Written by Angie Carrera
The debate about whether a woman can serve to be both artist and muse first emerged during the world wars, and consequently thrives today as a theory that is constantly being put to the test. Regina Marler wrote about the many women in the surrealist movement (including Leonora Carrington, pictured above) that were facing constant struggle between the worlds of muse and artistry. In her piece, she notes that while it is possible for women to be both muse and artist, the preferred of the two was a resounding “yes” to artistry as women began to develop their own views and voices as artists.
Women as muses in the early twentieth century came along with the implicit idea that as a muse, the woman immediately belonged to her male artist as an object for consumption. Not only did this add to the consequential belief system of overall hierarchical female oppression within the artistic community, it made it harder for these female artists who chose to work with art exclusively to display their art. In some areas of higher esteem and more open worldly views such as Paris, these women were allowed a slight chance in the world.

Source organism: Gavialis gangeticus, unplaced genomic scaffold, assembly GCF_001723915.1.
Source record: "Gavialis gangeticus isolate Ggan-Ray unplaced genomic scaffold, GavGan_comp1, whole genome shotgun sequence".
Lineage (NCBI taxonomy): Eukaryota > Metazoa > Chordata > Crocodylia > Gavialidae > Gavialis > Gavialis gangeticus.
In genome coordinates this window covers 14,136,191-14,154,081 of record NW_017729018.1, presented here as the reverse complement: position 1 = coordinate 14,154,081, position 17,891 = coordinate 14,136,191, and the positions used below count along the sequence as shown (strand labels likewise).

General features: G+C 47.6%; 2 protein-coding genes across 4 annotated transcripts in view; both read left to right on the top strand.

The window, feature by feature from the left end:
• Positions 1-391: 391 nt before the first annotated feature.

For many years, and for many artists, these schemes remained as women began to emerge into the artistic world. As many of these women began to become politically active and to voice their opinions on current events, namely World War II, they also began to experience inspiration from their own actions. More than anything, these former muses began to work for themselves on topics that mattered to them the most, rather than conforming to the objectification of the time.
What does this history mean for female artists and authors in this contemporary world? Has the canon for the modern muse changed for these women? Is there a new world where the audience feels compelled to question whether or not the artist became her own muse in the process? It is evident that women in the surrealist movement including Whitney Chadwick, Leonora Carrington, and countless others paved the way for modern women through the documentation of their experiences in numerous publications.
In such publications, the struggles and constant battles for female liberation were documented as a way to show others what their world was like. Today, women continue the efforts and the legacy these women have left behind to become their own muses. Authors and artists alike are beginning to take action now more than ever so as to reform the antiquated belief system surrounding the idea of what it means to be a muse.